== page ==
Google Will Soon Restrict Data Access for Apps on Chrome & Drive
Google’s been faulted for allowing third party companies and developers access to user data, violating privacy rules across the globe. Such mishandlings have come to light ever since the Facebook Cambridge Analytica data scandal went public, forcing others to put their house in order.
Keeping that in focus, Google CEO Sundar Pichai highlighted a variety of features slated to come on various Google products later this year. And this week, the search giant has taken a big step towards privatising user data, by limiting its access to developers and third-party companies.
This is applicable for Chrome web store and Google Drive APIs, as Google has mentioned in its blog post on Friday, which will come into effect from early next year.
Google claims these limitations are unlikely to hamper user’s experience, but we’re not sure if it will change how you get things done on various Google products right now.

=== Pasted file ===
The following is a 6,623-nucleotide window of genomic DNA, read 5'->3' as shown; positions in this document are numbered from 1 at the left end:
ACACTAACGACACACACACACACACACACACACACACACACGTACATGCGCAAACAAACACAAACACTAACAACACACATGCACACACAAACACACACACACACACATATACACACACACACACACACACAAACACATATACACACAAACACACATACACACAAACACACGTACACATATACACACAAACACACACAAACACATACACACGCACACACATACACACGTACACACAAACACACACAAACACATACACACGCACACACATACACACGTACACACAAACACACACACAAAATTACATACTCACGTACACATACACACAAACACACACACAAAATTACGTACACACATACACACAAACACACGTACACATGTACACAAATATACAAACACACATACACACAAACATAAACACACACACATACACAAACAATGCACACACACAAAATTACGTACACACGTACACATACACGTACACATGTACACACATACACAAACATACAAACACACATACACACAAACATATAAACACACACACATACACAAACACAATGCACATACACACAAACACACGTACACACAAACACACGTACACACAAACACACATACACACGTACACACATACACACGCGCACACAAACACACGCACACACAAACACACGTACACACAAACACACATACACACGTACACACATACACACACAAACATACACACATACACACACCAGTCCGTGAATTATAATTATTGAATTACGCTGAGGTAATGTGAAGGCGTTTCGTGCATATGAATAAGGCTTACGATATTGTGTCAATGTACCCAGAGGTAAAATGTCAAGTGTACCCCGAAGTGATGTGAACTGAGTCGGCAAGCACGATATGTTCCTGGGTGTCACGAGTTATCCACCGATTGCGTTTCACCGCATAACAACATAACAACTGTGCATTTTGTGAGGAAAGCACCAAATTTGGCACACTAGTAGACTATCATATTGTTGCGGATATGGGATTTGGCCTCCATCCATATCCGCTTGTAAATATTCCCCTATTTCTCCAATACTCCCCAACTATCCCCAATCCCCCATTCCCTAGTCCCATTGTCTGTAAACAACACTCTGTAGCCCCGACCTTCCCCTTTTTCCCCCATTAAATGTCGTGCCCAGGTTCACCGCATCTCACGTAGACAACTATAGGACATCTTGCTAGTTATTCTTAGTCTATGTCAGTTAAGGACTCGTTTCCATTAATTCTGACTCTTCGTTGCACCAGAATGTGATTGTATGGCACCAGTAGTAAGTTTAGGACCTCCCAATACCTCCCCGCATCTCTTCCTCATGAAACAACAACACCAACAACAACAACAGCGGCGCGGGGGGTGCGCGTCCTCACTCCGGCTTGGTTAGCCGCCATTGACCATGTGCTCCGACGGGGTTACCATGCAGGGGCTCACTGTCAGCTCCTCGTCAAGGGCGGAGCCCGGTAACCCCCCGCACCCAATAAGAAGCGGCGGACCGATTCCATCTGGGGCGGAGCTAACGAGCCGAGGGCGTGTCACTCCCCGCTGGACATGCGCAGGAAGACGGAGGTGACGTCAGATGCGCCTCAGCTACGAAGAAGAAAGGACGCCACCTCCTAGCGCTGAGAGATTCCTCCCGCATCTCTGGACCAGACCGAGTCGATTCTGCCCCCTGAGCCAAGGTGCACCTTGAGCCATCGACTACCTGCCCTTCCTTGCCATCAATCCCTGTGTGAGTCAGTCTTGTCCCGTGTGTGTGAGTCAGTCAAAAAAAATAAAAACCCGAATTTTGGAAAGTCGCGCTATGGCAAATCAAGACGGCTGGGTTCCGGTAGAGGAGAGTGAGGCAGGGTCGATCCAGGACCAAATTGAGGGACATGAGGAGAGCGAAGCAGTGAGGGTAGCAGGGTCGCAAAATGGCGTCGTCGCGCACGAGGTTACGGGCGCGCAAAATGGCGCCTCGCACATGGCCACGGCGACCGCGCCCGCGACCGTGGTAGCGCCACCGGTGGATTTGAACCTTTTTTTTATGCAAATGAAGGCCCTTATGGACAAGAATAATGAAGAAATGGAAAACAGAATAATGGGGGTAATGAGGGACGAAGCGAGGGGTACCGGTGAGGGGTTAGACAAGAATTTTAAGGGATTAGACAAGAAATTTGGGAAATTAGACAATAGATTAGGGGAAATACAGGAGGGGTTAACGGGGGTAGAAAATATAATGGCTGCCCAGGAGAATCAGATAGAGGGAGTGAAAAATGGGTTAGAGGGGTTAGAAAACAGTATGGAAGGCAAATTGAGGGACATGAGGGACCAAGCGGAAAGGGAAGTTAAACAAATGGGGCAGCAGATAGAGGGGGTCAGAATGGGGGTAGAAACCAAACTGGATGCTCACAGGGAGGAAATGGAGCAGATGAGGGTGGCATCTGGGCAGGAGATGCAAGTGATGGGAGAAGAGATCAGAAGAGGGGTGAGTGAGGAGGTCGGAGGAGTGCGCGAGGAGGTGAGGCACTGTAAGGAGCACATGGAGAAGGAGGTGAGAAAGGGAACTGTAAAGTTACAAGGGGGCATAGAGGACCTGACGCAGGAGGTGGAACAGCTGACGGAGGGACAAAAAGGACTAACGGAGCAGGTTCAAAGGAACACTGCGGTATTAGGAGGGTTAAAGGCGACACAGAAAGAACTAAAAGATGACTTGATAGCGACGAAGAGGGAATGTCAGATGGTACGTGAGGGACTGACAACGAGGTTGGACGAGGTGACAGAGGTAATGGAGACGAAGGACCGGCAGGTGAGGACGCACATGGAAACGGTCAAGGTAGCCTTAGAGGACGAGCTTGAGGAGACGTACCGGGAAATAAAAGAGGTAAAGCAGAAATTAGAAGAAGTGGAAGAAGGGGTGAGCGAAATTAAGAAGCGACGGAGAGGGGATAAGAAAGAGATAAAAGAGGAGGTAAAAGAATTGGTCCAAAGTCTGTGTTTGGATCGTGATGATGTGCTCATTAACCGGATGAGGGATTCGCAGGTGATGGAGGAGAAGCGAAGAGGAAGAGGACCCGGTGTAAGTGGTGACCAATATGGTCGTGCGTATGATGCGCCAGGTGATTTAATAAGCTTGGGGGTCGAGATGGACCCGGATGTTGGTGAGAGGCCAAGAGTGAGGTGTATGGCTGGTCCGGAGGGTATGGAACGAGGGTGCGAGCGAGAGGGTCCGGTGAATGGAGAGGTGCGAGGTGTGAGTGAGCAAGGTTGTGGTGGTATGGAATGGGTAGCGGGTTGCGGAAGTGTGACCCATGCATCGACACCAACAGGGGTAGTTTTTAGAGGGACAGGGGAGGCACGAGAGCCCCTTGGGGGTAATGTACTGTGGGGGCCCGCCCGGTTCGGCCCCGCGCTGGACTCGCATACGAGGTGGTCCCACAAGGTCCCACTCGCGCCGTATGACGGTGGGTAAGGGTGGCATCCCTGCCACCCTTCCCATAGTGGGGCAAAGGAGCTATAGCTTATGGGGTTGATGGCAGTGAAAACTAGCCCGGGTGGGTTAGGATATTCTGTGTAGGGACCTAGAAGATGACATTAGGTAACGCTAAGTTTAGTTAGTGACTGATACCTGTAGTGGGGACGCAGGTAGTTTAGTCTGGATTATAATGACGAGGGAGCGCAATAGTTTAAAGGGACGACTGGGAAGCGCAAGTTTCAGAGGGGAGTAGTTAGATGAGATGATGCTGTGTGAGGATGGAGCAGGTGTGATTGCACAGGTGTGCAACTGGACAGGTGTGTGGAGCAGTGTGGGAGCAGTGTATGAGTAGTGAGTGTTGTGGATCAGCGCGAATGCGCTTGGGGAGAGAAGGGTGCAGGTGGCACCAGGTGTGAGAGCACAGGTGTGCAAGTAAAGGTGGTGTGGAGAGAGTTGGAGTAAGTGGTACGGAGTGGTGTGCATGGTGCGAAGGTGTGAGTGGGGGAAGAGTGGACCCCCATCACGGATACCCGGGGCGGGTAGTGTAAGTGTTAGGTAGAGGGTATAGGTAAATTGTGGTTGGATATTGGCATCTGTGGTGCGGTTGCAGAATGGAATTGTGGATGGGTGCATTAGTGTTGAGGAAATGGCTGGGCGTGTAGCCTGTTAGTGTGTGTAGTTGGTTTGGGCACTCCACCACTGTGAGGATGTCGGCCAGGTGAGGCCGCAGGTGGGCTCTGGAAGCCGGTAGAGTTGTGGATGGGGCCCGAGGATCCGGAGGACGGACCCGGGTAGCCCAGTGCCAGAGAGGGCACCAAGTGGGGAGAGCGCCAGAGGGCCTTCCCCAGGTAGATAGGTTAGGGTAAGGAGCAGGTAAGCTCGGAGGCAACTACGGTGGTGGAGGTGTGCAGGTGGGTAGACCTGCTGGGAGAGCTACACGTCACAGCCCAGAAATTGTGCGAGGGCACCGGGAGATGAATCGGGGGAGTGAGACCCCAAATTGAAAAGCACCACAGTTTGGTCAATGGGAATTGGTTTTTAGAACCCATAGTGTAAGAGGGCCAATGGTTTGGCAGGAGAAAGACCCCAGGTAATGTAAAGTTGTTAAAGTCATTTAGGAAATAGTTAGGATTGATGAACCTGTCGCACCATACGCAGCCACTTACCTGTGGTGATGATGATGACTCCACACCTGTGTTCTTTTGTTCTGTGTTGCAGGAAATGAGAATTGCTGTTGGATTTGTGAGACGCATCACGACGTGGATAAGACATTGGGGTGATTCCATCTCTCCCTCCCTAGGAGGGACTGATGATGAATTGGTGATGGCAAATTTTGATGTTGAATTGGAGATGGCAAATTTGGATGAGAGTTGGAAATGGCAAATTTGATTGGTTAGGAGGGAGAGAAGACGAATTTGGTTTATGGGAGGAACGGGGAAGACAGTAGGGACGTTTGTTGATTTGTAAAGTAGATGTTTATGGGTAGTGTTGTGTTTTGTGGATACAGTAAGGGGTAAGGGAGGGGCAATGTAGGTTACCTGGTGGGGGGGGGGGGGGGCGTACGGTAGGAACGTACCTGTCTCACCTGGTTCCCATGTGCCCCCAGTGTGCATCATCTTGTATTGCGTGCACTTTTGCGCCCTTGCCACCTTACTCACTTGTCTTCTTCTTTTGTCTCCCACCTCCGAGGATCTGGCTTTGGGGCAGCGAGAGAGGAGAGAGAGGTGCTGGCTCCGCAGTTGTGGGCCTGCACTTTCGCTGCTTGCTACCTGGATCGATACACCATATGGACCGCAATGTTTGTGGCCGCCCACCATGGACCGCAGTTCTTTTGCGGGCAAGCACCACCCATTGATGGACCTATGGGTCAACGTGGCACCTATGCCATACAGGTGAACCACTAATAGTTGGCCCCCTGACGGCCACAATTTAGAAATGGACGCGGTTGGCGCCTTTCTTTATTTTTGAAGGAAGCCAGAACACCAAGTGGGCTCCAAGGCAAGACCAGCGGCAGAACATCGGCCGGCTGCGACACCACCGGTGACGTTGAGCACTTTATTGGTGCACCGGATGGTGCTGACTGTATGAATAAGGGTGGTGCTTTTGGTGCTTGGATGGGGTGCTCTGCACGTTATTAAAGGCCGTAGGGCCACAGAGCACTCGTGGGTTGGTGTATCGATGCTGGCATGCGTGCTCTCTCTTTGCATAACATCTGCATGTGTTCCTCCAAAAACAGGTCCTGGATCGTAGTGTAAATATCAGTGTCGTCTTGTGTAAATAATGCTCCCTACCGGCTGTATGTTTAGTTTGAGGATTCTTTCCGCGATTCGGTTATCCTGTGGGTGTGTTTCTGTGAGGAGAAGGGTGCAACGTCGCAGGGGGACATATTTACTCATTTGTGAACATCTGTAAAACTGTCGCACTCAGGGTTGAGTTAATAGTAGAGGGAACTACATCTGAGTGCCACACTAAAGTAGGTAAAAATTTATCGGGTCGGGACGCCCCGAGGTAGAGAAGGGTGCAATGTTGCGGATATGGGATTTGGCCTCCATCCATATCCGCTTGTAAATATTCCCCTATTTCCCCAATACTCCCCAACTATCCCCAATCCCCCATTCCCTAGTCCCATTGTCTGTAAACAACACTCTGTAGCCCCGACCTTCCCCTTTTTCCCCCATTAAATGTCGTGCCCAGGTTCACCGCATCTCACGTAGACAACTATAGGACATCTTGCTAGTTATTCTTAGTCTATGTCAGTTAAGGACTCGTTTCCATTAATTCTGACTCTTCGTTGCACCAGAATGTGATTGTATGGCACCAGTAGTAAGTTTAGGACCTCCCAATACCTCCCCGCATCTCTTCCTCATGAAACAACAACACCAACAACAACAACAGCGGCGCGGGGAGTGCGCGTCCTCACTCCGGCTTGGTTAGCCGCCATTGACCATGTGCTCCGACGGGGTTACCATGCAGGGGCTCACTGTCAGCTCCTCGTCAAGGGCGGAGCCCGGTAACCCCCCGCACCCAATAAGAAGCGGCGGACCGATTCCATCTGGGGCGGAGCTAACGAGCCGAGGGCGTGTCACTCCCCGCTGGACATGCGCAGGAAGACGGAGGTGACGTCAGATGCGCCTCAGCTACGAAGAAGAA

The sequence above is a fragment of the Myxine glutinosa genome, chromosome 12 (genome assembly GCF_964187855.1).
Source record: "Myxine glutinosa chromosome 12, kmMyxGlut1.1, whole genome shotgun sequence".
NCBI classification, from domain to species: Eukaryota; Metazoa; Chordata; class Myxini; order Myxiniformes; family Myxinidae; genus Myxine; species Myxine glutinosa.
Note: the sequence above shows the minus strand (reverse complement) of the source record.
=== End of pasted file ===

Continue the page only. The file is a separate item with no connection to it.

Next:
The new changes have been made after Google’s effort called Project Strobe reviewed how third-party developers are accessing various Google accounts and data from Android devices across the globe.
So, what’s brought about these changes, and how big an influence has threat to user privacy been on making them? To answer this, Google candidly highlighted while they still want third-party apps, websites and services to work in tandem with its platforms for ease of use, it shouldn’t come at the cost of user data.
Developers ought to know their limits. Google, via its blog post, highlighted that Chrome web store and Google Drive are extensively used on a day-to-day basis, making it essential that all data stored or shared is not available to unwanted parties.
So basically, if an app is asking for permission that it has no business with, Google will restrict the developer from using it.
The same thing applies to Google Drive, which is nowadays used to back up data from platforms like WhatsApp, SMS Organiser and even Truecaller among other. If there’s any file that doesn’t need to be read or used by the developer, Google will restrict its access.
Google claims that it has been strengthening its controls and policies in response to regular internal reviews, user feedback and evolving expectations about data privacy and security.
But one can’t deny that the search giant is merely following regulations put in place by the GDPR in Europe. Either ways, it’s good to see technology giants tweaking their processes to abide by the new data laws.
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